4. "After more than an hour of solemn ceremony naming Rep. Marco Rubio, R-West Miami, as the 2007-08 House speaker, Gov. Jeb Bush stepped to the podium in the House chamber last week and told a short story about 'unleashing Chang,' his 'mystical warrior' friend. Here are Bush's words, spoken before hundreds of lawmakers and politicians:
Chang is a mystical warrior. Chang is somebody who believes in conservative principles, believes in entrepreneurial capitalism, believes in moral values that underpin a free society. I rely on Chang with great regularity in my public life. He has been by my side and sometimes I let him down. But Chang, this mystical warrior, has never let me down.' Bush then unsheathed a golden sword and gave it to Rubio as a gift. 'I'm going to bestow to you the sword of a great conservative warrior,' he said, as the crowd roared.
"The crowd, however, could be excused for not understanding Bush's enigmatic foray into the realm of Eastern mysticism. We're here to help. In a 1989 Washington Post article on the politics of tennis, former President George Bush was quoted as threatening to 'unleash Chang' as a means of intimidating other players. The saying was apparently quite popular with Gov. Bush's father, and referred to a legendary warrior named Chang who was called upon to settle political disputes in Chinese dynasties of yore. The phrase has evolved, under Gov. Jeb Bush's use, to mean the need to fix conflicts or disagreements over an issue. Faced with a stalemate, the governor apparently 'unleashes Chang' as a rhetorical device, signaling it's time to stop arguing and start agreeing. No word on if Rubio will unleash Chang, or the sword, as he faces squabbles in the future."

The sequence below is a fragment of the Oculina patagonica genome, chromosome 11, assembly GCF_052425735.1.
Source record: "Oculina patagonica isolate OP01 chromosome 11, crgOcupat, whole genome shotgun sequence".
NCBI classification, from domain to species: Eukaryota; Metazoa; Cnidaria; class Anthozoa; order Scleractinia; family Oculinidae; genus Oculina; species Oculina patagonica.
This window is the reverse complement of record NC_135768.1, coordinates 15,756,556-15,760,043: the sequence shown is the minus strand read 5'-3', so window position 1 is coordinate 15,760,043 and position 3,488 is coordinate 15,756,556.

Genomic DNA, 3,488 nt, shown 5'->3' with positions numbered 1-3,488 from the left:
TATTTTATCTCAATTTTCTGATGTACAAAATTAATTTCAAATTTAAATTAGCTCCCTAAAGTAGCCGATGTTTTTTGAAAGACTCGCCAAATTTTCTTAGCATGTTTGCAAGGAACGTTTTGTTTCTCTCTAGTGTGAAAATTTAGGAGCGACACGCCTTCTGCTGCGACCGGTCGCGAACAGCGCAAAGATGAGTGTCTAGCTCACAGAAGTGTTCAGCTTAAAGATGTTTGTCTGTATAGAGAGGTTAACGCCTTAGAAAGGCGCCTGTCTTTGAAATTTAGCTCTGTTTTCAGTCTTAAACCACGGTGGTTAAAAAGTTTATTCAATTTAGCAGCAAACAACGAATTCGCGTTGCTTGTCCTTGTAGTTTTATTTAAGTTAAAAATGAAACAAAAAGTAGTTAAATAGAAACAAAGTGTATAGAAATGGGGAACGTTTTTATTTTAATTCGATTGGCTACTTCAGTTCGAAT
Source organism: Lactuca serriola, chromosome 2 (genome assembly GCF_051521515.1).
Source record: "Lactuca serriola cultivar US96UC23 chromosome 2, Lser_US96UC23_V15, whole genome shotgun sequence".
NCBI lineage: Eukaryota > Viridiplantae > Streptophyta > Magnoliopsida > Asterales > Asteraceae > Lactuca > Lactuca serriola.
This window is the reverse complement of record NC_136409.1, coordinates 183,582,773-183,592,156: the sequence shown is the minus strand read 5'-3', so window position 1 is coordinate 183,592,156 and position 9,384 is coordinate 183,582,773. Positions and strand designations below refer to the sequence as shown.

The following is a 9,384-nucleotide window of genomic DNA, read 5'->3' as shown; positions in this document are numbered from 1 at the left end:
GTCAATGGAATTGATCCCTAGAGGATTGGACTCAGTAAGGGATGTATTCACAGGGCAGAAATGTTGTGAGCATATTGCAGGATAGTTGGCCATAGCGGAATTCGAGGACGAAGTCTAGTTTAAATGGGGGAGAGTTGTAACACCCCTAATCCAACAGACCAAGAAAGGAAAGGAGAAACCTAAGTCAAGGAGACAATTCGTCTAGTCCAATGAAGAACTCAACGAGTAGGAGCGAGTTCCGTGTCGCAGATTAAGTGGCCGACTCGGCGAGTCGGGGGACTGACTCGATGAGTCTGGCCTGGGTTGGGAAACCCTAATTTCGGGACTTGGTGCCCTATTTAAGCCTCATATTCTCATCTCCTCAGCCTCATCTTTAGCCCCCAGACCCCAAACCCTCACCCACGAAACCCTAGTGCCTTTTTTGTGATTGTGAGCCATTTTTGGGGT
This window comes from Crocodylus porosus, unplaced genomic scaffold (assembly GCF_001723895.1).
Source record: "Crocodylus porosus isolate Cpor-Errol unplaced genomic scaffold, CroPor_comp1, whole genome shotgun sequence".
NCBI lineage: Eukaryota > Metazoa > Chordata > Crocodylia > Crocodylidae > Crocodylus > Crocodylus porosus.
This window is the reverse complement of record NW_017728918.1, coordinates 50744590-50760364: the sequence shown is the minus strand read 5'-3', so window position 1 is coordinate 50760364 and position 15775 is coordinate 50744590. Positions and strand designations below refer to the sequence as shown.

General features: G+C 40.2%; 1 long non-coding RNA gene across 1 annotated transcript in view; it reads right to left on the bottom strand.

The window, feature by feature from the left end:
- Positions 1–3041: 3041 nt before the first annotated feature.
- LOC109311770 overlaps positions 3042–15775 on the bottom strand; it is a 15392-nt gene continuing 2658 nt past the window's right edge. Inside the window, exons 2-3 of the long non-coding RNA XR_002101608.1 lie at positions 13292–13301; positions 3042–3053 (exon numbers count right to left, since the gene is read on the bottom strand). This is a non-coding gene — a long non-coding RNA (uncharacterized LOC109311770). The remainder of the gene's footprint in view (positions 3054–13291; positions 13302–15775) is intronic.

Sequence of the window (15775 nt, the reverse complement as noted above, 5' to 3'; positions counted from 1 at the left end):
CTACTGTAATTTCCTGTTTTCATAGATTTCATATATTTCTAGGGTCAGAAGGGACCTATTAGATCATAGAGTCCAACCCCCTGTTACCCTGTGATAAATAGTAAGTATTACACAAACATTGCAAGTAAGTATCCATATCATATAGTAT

The Gainesville Sun, Sunday, September 18, 2005. 
Chiang Kai-Shek, Mystical Warrior
The Chang referred to in the above story is actually Chiang Kai-Shek, the Nationalist Chinese Warlord who took refuge in Taiwan after Mao won the Chinese Civil War in 1949. Starting in the 1950s, the U.S. Navy began protecting Taiwan from invasion by the much stronger mainland Chinese communist regime. Far rightwing loonies of the day (such as John Birchers) believed that the U.S. Navy was actually protecting the Chinese mainland from Chiang Kai-Shek's Nationalists. In their view, the Navy was keeping Chiang Kai-Shek "leashed." They periodically called for the U.S. Navy to "unleash Chiang Kaishek" so that he could reconquer mainland China. Yeah.

When George H.W. Bush played tennis badly in the 70s and 80s, he threatened to "unleash Chiang" as a goof on the rightwing nutcases of the day and on his own dweeby lack of serious tennis skills. Those Bushes are some charmers, aren't they?